A short time after hobbling off, Hopkins was spotted kicking into the net with his helmet on — he is listed as questionable to return.
Russell Wilson flashes his ‘old’ skills to extend Broncos’ lead
🏈 Broncos 10, Chargers 0 — 1:49 left in the first quarter
The Chargers made Greg Dulcich’s first NFL touchdown as easy as possible.
Broncos quarterback Russell Wilson connected with the wide-open rookie tight end out of UCLA on a 39-yard scoring catch to extend Denver’s lead.
The catch came one play after Wilson escaped the clutches of Chargers pass rushers Khalil Mack and Carlo Kemp to connect on a 37-yard pass to Jerry Jeudy on third and long, showcasing some of the Houdini-like moves that have characterized most of his career.
Wilson has completed all 10 of his pass attempts so far for 116 yards and a touchdown.
The Chargers went three-and-out on their second possession, with a holding penalty on rookie guard Zion Johnson not helping L.A.’s cause.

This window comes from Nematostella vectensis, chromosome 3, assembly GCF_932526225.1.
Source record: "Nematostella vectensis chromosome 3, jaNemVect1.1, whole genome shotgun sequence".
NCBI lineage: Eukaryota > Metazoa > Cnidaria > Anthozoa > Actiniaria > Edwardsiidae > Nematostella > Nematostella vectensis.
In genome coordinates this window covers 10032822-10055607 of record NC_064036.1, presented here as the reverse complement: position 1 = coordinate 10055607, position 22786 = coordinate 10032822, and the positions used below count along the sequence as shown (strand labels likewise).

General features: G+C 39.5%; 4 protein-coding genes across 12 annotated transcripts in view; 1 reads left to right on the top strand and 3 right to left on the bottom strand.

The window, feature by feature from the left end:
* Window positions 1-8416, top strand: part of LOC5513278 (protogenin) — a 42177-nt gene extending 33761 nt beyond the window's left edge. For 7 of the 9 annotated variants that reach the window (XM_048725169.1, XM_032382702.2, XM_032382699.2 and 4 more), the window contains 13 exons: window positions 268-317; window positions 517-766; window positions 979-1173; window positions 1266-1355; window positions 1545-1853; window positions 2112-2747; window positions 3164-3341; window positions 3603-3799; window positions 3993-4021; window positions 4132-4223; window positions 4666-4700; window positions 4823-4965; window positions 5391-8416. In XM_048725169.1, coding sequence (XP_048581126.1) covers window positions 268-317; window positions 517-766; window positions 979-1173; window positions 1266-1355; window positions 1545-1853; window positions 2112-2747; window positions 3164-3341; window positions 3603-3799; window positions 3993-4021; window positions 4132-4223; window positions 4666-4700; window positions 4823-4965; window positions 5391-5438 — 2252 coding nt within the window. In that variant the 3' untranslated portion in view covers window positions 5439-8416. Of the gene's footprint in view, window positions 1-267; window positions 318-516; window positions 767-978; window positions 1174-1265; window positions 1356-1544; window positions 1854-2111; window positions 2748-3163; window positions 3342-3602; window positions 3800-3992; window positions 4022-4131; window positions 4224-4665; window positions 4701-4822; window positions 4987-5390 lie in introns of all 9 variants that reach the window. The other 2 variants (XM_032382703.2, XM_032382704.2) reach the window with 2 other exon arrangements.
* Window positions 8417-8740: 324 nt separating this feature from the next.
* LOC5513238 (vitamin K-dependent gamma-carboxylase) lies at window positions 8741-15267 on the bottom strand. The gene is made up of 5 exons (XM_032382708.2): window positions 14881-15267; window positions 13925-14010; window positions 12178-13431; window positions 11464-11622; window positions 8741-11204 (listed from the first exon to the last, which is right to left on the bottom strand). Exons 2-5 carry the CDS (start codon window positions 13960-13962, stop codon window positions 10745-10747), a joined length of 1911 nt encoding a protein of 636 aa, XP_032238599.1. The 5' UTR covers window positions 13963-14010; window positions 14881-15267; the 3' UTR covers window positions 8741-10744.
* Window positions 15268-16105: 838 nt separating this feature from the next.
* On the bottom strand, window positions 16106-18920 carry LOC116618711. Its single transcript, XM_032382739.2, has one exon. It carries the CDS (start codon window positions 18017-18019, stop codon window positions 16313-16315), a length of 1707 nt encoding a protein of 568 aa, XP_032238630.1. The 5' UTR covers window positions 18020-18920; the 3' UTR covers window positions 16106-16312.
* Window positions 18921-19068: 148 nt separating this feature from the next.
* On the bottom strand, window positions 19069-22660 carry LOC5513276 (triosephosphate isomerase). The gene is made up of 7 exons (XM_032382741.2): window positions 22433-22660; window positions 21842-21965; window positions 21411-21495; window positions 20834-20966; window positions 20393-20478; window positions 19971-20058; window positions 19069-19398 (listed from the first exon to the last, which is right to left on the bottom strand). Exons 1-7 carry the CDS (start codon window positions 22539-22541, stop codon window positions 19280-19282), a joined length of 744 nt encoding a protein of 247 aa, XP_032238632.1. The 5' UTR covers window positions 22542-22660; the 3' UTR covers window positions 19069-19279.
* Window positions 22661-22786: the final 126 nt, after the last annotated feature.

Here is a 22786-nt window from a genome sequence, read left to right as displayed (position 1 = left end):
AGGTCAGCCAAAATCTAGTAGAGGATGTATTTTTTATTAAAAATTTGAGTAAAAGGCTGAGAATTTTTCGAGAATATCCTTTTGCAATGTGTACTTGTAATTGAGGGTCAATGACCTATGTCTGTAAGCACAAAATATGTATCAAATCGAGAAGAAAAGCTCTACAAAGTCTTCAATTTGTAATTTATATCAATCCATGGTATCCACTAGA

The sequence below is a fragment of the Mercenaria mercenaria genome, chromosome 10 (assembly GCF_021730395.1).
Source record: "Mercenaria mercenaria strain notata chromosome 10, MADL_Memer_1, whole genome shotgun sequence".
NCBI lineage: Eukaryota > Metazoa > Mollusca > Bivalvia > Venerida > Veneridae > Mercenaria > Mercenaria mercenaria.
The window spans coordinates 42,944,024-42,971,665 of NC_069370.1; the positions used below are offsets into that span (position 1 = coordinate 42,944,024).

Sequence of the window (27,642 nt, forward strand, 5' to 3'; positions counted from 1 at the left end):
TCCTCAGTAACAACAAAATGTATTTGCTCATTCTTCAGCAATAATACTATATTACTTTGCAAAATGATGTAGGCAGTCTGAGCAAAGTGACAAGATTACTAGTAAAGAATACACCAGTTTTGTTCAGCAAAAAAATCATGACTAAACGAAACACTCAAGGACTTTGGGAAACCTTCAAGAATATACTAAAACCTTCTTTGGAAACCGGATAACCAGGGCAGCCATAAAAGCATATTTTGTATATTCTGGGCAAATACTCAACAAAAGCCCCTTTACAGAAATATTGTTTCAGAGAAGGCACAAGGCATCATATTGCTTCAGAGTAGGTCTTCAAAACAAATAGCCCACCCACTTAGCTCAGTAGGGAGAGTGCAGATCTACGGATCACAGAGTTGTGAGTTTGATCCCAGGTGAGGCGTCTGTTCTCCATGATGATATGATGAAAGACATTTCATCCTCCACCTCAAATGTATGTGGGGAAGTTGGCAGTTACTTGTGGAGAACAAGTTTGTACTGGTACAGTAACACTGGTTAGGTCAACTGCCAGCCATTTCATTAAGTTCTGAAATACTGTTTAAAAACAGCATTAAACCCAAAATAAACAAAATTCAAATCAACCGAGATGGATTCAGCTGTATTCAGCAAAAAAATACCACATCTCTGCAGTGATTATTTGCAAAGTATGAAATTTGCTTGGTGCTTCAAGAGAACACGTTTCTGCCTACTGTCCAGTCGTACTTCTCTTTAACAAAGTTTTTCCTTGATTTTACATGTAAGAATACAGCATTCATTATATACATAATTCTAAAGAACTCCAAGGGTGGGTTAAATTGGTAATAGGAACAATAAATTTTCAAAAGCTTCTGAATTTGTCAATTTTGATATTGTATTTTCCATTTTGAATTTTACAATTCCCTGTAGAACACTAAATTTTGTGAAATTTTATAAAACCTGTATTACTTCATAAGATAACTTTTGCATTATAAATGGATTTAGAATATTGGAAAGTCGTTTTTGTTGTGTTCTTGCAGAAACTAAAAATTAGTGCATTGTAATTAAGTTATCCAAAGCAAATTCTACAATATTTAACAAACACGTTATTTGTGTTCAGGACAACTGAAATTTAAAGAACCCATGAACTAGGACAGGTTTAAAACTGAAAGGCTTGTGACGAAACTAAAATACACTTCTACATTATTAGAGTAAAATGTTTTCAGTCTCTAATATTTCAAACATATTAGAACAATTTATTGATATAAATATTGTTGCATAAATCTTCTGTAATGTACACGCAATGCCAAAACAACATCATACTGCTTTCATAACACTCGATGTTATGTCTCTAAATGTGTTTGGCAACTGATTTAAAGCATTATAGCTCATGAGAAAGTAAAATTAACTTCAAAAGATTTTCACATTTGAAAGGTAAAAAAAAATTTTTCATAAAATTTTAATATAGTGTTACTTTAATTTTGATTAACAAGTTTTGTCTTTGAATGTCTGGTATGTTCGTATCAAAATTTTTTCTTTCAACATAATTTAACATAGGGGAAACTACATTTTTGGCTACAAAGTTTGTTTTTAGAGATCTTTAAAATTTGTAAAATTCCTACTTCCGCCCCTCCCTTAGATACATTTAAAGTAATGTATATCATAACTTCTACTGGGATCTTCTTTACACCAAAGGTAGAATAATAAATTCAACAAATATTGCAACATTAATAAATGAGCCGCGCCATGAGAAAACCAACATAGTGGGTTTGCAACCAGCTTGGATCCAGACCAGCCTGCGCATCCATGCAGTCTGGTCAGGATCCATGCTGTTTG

Broncos jump out to early lead with field goal
🏈 Broncos 3, Chargers 0 — 7:20 left in first quarter
Denver is the first to strike, with Brandon McManis kicking a 51-yard field goal to cap off an eight-play, 46-yard drive.
Chargers linebacker Khalil Mack stopped the Broncos in their tracks when he sacked Russell Wilson on third down.
A 30-yard pass-interference penalty on Broncos cornerback Damarri Mathis and a four-yard catch by wide receiver Michael Bandy on fourth-and-two fueled the Chargers’ drive to the Denver 34 on the game’s first possession.
Denver’s defense finally slowed down the Chargers’ march before a false-start penalty by Will Clapp pushed them out of potential field-goal range.
Why can the Chargers suddenly run again? Austin Ekeler explains what changed